(Nutrition Facts – 450 calories, 27 grams of fat, 4 grams of saturated fat, 0 grams of trans fat, 0 milligrams of cholesterol, 530 milligrams of sodium, 47 grams of carbohydrates, 5 grams of sugar, 1 grams of fiber, and 5 grams of protein.)

Other Arby’s House Made Kettle Chips reviews:
Grub Grade
Brand Eating

Item: Arby’s House Made Kettle Chips
Purchased Price: $1.79
Size: 3 oz.
Purchased at: Arby’s
Rating: 9 out of 10
Pros: Amazing level of crunch beyond any store-bought chip. Really does taste ‘house-made’ from an upscale restaurant. Addictive and finger-licking seasoning without the textural inconsistency of curly fries. Just the right amount of surface oil. Kettle-blistered mouthfeel. Goes awesome with ketchup. Relatively inexpensive.
Cons: Awesome source of fat. Doesn’t come in multiple flavors, like Black Pepper or Sour Cream and Onion. Chips get soggy if you’re determined to lick the seasoning completely clean before crunching down.

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REVIEW: Arby’s Grand Turkey Club Turkey Roaster

Written by | September 5, 2012

Topics: 5 Rating, Arby's, Fast Food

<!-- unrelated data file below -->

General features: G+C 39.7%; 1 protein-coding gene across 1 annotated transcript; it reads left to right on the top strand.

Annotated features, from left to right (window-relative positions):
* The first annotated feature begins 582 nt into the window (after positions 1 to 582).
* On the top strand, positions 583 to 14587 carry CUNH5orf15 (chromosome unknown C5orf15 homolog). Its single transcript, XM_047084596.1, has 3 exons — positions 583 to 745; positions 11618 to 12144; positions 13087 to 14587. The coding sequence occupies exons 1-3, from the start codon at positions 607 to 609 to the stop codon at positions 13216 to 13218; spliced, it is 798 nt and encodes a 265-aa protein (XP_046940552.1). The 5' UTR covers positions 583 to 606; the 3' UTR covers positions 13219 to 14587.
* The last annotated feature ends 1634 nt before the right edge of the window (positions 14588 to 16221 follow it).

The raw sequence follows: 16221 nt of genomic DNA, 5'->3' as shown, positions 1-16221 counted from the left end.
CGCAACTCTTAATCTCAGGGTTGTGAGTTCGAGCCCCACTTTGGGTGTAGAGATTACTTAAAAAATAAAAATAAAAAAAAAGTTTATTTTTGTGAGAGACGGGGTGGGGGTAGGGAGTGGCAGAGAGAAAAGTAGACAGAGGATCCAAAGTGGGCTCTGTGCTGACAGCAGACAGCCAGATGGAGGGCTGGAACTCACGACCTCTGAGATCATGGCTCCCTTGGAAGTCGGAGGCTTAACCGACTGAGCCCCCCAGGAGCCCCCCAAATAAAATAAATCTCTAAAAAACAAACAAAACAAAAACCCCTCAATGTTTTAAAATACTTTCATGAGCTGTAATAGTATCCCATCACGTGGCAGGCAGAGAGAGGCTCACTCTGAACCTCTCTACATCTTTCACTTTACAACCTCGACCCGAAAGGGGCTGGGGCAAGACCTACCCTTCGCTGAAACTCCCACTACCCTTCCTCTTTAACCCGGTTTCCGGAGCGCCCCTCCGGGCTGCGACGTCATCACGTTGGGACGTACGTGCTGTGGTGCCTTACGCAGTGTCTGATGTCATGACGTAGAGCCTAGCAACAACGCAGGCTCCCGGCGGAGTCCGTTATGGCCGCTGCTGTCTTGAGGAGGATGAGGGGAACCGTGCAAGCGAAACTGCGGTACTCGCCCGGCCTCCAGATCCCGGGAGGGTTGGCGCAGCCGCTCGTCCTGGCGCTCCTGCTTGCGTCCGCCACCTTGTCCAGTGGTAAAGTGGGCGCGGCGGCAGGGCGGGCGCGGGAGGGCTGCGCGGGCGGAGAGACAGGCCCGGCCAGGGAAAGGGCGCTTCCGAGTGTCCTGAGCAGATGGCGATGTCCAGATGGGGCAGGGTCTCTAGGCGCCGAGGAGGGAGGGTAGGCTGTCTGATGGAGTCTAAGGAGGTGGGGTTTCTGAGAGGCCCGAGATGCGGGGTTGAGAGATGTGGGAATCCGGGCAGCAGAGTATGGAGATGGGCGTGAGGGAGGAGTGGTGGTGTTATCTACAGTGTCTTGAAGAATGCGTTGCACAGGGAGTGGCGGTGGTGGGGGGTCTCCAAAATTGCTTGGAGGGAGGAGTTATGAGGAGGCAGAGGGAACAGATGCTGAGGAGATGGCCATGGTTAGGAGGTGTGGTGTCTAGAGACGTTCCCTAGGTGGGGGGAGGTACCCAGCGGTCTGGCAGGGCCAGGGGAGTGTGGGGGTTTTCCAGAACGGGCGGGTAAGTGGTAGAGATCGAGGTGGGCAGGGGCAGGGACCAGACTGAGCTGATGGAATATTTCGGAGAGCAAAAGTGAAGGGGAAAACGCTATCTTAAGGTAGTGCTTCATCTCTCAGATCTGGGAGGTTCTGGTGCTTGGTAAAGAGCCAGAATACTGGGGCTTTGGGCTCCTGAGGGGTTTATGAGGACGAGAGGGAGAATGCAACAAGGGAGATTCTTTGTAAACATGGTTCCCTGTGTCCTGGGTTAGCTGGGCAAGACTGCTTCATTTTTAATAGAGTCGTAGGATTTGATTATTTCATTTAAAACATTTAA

Arby’s Grand Turkey Club Turkey Roaster Box

“Beef, it’s what’s for dinner.”

Well, maybe, not as much.

Beef prices have skyrocketed due to this year’s drought causing food companies to adjust their sizes and prices accordingly. For example, there’s Burger King who downsized to burger peasant with value menu attempts like the Bacon Burger. That, at least, is one way of trying to solve the problem of how to keep consumers interested in a changing supply landscape. The other is a lot more simple; just kill more turkeys.

I don’t mind too much. Not that I’ve ever seriously entertained the notion of hosting barnyard animals at social gatherings, but, if pressed as to which mammal I’d prefer to own should I ever come into possession of a working farm, I’d likely pick the gentle bovine over the gobbling Thanksgiving centerpiece. No offense to turkeys, but they’re just ugly to begin with.

They don’t taste that bad either, at least not in deli meat form. Given that fact, as well as their “healthy” reputation, we really should have seen Arby’s new Turkey Roasters coming sooner. No, not that kind of Roaster. More like this:

Arby’s Grand Turkey Club Turkey Roaster

Arby’s Grand Turkey Club “Roaster” is one of three new turkey-centric sandwiches from the chain, pairing the usual suspects of Swiss cheese, bacon, and mayonnaise with thinly sliced oven roasted turkey.

According to Arby’s, it’s a sandwich so good, it actually “tastes like it’s more than a sandwich. We like to think of it as a savory, taste bud tingling masterpiece.”

It certainly passes the eye test, although the box language shows about as much humility as Terrell Owens in the prime of his career. The actual sandwich doesn’t exactly match up to the photo, but a heaping and hot (so hot, it’s even smokin’) portion of turkey shows up under a restrained glob of mayonnaise and thick, black-pepper bacon.

Arby’s Grand Turkey Club Turkey Roaster Mayo